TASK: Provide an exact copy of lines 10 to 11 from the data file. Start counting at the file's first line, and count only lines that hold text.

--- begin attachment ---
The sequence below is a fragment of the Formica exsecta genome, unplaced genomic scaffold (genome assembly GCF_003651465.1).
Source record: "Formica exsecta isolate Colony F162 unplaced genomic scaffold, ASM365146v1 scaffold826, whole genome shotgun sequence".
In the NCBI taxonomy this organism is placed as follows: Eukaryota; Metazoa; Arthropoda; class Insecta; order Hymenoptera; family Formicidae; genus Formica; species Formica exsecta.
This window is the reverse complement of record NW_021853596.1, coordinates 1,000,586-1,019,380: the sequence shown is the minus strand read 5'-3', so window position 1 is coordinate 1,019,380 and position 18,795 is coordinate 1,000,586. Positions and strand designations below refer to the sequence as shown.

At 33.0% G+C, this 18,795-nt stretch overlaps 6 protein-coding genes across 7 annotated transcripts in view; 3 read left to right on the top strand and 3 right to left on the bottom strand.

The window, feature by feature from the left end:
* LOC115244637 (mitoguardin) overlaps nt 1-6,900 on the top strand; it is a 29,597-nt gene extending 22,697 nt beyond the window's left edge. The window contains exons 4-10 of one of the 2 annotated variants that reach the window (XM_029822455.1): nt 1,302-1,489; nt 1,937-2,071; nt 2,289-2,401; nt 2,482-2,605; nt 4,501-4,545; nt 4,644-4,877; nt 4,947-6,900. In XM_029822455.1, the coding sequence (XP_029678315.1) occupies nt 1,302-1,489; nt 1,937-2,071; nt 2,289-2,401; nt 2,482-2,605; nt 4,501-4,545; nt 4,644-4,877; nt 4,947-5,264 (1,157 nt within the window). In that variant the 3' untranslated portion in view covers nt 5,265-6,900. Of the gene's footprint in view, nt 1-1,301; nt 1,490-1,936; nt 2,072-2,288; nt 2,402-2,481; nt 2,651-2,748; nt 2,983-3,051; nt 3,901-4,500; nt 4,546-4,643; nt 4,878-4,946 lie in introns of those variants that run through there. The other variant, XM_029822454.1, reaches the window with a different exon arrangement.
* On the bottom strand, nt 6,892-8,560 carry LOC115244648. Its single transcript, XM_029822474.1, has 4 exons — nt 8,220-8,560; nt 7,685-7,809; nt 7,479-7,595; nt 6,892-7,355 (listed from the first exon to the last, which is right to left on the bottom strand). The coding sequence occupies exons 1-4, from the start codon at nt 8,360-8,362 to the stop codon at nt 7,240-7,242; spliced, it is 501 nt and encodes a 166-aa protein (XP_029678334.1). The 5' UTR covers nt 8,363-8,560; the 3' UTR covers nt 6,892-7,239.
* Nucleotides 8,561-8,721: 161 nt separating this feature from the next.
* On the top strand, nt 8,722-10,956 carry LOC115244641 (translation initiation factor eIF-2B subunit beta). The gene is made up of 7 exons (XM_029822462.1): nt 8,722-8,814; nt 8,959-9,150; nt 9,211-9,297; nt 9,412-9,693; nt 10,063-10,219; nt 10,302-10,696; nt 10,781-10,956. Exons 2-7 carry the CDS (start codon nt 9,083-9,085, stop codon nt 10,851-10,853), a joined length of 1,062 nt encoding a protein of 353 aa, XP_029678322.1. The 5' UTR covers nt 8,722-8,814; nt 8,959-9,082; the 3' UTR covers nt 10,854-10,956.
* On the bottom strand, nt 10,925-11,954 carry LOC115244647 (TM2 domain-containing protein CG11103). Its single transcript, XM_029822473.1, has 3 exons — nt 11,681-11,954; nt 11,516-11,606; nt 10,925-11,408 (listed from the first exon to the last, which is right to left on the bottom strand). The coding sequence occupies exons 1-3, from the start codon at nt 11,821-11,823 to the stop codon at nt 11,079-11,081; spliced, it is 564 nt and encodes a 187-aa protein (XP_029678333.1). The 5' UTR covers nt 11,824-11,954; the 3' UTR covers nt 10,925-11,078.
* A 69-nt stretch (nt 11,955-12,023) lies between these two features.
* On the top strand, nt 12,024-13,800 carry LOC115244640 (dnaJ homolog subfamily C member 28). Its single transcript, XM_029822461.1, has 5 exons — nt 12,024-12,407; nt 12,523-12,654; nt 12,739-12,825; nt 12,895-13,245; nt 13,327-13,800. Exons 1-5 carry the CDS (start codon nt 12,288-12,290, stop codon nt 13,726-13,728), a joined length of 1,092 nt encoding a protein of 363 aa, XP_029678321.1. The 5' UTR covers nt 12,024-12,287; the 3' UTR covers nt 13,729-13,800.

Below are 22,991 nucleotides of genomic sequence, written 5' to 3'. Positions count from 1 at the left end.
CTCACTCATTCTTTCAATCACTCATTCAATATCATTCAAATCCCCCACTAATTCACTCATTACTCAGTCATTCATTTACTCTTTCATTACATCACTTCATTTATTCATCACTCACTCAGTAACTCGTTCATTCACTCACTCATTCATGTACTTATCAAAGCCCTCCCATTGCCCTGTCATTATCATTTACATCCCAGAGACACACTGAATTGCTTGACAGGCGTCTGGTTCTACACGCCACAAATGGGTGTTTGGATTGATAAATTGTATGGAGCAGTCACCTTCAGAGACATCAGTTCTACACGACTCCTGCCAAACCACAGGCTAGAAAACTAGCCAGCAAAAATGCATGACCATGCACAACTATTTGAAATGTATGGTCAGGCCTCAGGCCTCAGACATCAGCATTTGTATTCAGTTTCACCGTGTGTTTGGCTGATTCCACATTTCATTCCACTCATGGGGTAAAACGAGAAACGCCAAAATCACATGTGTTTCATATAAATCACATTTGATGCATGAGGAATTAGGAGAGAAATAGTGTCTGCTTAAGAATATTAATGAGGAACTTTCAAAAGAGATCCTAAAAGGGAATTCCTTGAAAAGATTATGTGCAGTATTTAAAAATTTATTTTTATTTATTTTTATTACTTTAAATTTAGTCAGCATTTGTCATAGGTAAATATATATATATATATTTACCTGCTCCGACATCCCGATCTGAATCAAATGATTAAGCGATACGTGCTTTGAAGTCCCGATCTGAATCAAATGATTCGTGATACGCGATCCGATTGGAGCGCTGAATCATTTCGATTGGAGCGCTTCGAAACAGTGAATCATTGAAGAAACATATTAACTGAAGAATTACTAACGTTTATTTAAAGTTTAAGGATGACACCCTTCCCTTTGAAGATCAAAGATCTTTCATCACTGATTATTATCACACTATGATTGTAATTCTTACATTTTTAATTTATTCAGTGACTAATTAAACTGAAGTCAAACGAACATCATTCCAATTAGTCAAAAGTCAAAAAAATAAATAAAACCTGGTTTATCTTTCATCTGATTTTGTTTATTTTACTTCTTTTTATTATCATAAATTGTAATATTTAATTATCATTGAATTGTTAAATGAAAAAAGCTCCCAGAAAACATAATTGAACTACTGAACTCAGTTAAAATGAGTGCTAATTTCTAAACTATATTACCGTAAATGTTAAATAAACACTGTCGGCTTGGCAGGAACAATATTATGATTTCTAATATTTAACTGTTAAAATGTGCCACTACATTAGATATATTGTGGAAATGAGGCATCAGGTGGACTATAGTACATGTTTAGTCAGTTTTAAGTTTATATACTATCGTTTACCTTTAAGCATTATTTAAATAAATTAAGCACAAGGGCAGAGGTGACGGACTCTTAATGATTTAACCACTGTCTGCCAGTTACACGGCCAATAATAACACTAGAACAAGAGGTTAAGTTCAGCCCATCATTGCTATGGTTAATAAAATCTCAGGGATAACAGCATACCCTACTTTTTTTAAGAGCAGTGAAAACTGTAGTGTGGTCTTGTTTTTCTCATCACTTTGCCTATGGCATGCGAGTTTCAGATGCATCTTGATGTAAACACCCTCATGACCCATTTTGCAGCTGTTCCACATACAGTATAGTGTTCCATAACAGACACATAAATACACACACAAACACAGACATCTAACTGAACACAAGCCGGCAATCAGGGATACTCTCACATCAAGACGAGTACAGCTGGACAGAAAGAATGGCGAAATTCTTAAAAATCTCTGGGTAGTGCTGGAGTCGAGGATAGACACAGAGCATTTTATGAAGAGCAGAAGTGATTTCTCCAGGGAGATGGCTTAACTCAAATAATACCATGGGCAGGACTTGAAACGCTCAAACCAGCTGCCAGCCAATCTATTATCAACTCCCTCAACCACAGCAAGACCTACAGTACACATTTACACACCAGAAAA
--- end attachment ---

* On the top strand, nt 8,722-10,956 carry LOC115244641 (translation initiation factor eIF-2B subunit beta). The gene is made up of 7 exons (XM_029822462.1): nt 8,722-8,814; nt 8,959-9,150; nt 9,211-9,297; nt 9,412-9,693; nt 10,063-10,219; nt 10,302-10,696; nt 10,781-10,956. Exons 2-7 carry the CDS (start codon nt 9,083-9,085, stop codon nt 10,851-10,853), a joined length of 1,062 nt encoding a protein of 353 aa, XP_029678322.1. The 5' UTR covers nt 8,722-8,814; nt 8,959-9,082; the 3' UTR covers nt 10,854-10,956.
* On the bottom strand, nt 10,925-11,954 carry LOC115244647 (TM2 domain-containing protein CG11103). Its single transcript, XM_029822473.1, has 3 exons — nt 11,681-11,954; nt 11,516-11,606; nt 10,925-11,408 (listed from the first exon to the last, which is right to left on the bottom strand). The coding sequence occupies exons 1-3, from the start codon at nt 11,821-11,823 to the stop codon at nt 11,079-11,081; spliced, it is 564 nt and encodes a 187-aa protein (XP_029678333.1). The 5' UTR covers nt 11,824-11,954; the 3' UTR covers nt 10,925-11,078.